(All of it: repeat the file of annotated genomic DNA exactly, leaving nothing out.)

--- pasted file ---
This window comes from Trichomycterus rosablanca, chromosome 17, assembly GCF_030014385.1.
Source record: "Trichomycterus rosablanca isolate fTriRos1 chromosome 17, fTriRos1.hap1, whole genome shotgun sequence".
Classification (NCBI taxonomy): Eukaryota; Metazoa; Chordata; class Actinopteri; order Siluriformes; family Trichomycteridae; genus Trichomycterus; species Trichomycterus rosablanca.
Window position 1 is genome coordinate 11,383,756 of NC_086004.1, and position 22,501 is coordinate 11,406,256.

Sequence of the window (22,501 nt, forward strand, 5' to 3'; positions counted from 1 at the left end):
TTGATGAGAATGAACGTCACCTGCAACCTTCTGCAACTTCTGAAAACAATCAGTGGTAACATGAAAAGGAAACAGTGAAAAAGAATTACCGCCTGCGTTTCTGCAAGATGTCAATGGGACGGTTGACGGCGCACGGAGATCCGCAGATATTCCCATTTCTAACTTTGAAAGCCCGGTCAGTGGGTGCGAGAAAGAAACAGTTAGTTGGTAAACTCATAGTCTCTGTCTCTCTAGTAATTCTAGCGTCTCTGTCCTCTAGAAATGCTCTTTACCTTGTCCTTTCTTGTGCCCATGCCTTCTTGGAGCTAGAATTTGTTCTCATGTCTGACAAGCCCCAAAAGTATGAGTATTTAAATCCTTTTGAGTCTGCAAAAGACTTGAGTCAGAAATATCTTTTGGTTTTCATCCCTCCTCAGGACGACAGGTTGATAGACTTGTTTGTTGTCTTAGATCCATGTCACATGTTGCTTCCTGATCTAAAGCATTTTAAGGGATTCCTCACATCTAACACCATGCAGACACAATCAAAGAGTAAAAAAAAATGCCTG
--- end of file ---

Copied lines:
This window comes from Trichomycterus rosablanca, chromosome 17, assembly GCF_030014385.1.
Source record: "Trichomycterus rosablanca isolate fTriRos1 chromosome 17, fTriRos1.hap1, whole genome shotgun sequence".
Classification (NCBI taxonomy): Eukaryota; Metazoa; Chordata; class Actinopteri; order Siluriformes; family Trichomycteridae; genus Trichomycterus; species Trichomycterus rosablanca.
Window position 1 is genome coordinate 11,383,756 of NC_086004.1, and position 22,501 is coordinate 11,406,256.

Sequence of the window (22,501 nt, forward strand, 5' to 3'; positions counted from 1 at the left end):
TTGATGAGAATGAACGTCACCTGCAACCTTCTGCAACTTCTGAAAACAATCAGTGGTAACATGAAAAGGAAACAGTGAAAAAGAATTACCGCCTGCGTTTCTGCAAGATGTCAATGGGACGGTTGACGGCGCACGGAGATCCGCAGATATTCCCATTTCTAACTTTGAAAGCCCGGTCAGTGGGTGCGAGAAAGAAACAGTTAGTTGGTAAACTCATAGTCTCTGTCTCTCTAGTAATTCTAGCGTCTCTGTCCTCTAGAAATGCTCTTTACCTTGTCCTTTCTTGTGCCCATGCCTTCTTGGAGCTAGAATTTGTTCTCATGTCTGACAAGCCCCAAAAGTATGAGTATTTAAATCCTTTTGAGTCTGCAAAAGACTTGAGTCAGAAATATCTTTTGGTTTTCATCCCTCCTCAGGACGACAGGTTGATAGACTTGTTTGTTGTCTTAGATCCATGTCACATGTTGCTTCCTGATCTAAAGCATTTTAAGGGATTCCTCACATCTAACACCATGCAGACACAATCAAAGAGTAAAAAAAAATGCCTG